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As more countries rise out of poverty, CGD’s work in this area focuses on the inequities and emerging problems that jeopardize global health progress.
As more countries rise out of poverty, CGD is focusing on the inequities and emerging problems that jeopardize global health progress: How should governments allocate scarce health budgets rationally and equitably? How can the world advance global health security and fight infectious diseases? What can be done to address treatment inequalities between developed and developing countries? What are the benefits of, mechanisms for, and threats to, greater family planning provision? CGD research helps policymakers build sustainable health systems, respond to shifting realities, and deliver value for money.
At the IAS conference, protestors turned out to oppose one reform under consideration at the Global Fund for AIDS, Tuberculosis, and Malaria: allocating funding ex ante instead of having countries propose the amount they would like to receive. Mohga Kamal-Yanni of Oxfam writes:
Two messages reigned supreme at last month’s International AIDS Conference (IAC) in Washington DC: 1) that there should be universal coverage of HIV/AIDS treatment and 2) that international funding for HIV/AIDS has been flat-lining recently and may even shrink. The most optimistic scenario to reach universal coverage will cost $22 billion dollars annually, which means raising an additional $6 billion per year. Clearly, the goal to provide treatment to the 34 million people currently living with AIDS, and the approximately 2.5 million newly infected each year, conflicts with the reality of shrinking aid budgets.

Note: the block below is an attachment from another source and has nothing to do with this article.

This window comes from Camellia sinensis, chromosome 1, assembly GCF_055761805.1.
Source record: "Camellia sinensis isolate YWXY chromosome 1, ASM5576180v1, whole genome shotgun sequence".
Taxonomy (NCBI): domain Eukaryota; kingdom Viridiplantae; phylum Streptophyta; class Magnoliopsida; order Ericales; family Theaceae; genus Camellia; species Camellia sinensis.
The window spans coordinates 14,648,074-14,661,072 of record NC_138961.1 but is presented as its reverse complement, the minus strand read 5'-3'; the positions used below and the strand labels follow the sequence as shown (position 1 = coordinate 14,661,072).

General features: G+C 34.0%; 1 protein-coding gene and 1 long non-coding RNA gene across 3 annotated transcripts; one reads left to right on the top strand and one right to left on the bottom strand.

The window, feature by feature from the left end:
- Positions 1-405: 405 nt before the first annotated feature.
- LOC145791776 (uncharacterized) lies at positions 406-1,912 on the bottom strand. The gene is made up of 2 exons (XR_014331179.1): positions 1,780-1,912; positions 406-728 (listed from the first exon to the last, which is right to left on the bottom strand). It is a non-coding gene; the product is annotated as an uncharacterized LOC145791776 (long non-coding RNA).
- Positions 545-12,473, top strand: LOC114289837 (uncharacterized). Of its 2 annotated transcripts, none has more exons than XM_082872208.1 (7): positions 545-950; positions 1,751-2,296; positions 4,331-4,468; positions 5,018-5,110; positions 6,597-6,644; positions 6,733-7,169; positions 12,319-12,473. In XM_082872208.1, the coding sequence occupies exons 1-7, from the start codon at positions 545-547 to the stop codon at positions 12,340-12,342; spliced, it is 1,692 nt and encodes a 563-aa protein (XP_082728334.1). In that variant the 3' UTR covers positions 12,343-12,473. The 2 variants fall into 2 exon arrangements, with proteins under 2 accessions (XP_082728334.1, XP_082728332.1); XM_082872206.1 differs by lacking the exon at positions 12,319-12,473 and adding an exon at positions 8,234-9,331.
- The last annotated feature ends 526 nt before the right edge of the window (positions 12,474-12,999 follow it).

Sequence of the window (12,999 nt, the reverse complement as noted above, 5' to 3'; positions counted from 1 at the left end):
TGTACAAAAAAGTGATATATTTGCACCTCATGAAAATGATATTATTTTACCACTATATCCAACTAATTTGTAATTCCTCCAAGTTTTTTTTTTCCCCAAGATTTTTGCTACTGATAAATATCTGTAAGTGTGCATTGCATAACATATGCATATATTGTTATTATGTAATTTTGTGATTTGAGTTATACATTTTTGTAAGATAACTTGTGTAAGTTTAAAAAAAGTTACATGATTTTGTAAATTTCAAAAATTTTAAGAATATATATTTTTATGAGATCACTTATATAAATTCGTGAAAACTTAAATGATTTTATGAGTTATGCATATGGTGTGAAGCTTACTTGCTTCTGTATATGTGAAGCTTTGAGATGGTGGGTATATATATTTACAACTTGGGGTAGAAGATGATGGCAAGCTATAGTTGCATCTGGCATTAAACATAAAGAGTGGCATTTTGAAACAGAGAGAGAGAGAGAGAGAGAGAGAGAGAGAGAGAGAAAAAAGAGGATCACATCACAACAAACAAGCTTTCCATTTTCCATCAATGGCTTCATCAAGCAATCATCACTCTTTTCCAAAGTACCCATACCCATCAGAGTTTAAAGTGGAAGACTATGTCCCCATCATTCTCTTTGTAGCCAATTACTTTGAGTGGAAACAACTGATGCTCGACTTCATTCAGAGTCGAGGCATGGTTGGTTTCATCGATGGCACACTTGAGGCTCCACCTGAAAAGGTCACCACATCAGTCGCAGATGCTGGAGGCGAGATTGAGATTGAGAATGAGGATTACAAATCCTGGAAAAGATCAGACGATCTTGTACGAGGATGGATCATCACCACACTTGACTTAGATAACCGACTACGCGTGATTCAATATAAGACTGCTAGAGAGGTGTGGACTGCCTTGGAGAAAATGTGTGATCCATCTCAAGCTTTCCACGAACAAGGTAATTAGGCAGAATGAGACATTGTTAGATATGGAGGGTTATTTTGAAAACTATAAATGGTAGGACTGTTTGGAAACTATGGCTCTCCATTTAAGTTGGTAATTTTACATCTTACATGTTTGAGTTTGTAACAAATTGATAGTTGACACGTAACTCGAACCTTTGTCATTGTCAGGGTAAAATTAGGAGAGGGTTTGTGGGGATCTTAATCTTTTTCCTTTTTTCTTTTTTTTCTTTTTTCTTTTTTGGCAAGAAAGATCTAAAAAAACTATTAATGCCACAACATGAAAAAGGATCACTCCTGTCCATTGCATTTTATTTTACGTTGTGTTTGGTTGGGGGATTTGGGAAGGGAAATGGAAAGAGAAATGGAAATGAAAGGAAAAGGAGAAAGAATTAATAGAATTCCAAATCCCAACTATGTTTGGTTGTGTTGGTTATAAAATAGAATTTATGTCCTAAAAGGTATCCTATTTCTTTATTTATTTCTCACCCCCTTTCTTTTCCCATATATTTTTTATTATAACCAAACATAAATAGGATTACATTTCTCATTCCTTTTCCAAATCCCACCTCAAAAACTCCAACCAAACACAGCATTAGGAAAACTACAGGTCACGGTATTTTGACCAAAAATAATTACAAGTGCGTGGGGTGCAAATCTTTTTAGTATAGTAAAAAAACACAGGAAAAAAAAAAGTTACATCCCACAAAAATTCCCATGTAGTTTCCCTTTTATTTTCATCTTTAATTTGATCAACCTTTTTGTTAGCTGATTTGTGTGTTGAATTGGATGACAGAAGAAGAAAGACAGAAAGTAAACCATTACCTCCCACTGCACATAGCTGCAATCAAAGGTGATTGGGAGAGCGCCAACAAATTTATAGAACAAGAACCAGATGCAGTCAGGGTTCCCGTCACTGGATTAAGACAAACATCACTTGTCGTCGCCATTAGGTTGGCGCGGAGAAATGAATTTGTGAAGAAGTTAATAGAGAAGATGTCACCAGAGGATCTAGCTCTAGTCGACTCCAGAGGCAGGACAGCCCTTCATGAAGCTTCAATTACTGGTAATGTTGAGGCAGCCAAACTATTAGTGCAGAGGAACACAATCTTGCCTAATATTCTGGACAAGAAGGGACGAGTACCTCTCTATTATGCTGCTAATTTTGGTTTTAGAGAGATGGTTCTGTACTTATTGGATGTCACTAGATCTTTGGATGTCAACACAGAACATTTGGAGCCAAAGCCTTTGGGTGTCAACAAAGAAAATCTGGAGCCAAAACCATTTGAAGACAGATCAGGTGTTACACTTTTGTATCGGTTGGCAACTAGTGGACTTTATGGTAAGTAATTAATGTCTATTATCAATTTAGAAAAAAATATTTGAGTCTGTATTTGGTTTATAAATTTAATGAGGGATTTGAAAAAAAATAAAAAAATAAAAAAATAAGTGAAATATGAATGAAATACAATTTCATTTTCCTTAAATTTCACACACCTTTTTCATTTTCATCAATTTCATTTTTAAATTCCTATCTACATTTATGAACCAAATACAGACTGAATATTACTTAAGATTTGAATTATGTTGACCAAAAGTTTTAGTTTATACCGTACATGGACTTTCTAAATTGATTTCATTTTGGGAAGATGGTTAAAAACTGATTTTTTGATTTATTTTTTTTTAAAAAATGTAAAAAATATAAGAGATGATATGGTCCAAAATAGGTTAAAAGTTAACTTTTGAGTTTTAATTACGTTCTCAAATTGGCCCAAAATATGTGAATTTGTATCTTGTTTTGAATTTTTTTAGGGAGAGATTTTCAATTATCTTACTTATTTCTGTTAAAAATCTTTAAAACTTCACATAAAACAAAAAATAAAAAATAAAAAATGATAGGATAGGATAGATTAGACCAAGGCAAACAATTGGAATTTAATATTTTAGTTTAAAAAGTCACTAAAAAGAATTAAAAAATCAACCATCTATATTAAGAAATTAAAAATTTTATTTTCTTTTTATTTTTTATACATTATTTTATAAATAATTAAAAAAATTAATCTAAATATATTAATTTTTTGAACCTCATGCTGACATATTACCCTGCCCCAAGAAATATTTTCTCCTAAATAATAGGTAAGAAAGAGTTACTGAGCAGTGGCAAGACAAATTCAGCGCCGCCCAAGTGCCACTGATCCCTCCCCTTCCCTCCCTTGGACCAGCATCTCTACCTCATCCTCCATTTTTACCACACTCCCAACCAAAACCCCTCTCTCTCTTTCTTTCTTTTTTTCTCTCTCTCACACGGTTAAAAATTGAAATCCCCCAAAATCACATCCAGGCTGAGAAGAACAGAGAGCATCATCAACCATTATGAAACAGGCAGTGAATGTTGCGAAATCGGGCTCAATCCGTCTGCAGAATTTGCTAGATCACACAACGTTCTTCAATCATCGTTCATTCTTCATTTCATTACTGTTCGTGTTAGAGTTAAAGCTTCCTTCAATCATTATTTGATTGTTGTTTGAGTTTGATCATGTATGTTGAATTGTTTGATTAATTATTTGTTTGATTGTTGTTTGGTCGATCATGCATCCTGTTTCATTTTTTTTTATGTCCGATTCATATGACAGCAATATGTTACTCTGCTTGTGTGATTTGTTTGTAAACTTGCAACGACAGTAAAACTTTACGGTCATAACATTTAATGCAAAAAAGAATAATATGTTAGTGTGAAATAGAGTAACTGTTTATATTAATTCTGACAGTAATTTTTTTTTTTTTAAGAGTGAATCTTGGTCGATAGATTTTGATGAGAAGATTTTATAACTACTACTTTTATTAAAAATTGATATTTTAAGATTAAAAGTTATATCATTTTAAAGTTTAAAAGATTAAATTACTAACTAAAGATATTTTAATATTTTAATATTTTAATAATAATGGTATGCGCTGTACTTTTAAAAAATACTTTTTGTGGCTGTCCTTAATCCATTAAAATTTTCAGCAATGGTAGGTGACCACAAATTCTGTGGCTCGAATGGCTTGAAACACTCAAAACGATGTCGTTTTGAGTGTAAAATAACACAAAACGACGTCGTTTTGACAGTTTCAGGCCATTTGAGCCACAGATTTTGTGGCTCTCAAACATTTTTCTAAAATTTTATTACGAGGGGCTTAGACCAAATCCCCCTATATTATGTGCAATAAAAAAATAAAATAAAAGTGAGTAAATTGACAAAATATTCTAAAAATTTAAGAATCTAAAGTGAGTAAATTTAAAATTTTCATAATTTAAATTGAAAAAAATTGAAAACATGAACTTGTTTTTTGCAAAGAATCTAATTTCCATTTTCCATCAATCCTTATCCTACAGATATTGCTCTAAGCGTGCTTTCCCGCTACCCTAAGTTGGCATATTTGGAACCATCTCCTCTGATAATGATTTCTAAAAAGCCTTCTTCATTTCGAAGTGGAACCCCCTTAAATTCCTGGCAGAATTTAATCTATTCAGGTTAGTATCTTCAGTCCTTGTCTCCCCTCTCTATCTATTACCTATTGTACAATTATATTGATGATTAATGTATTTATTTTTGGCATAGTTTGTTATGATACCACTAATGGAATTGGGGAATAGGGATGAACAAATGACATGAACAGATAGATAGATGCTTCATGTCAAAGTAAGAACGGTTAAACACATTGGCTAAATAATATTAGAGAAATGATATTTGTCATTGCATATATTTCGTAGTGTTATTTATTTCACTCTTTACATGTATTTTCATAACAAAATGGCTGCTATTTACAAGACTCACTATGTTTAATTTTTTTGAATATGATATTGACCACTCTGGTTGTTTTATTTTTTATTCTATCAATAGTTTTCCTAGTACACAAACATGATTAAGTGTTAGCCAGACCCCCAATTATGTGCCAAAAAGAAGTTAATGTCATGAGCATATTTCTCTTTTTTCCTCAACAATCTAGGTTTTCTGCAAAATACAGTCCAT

In this paper, the authors discuss the rationale for
investing in vaccination and construct a
metric to measure country commitment
to vaccination that would promote
accountability and better tracking of
In 2009, Michelle Adato and a co-author pointed out that cash transfers could add value to the HIV response, by reaching the poorest households relatively quickly. Now, a new generation of cash transfer programs in sub-Saharan Africa is reducing new infections and HIV-related risky behavior—and documenting the gains—while also providing consumption, nutrition, education, and mental health benefits to the orphans and vulnerable children who are the primary targets of some programs.
Christmas came early this year for the wonkiest of PEPFAR-watchers. Our gift: the preliminary report on the pilot of PEPFAR’s Expenditure Analysis Initiative, an important and exciting move by PEPFAR towards evidence-based decision making and greater transparency.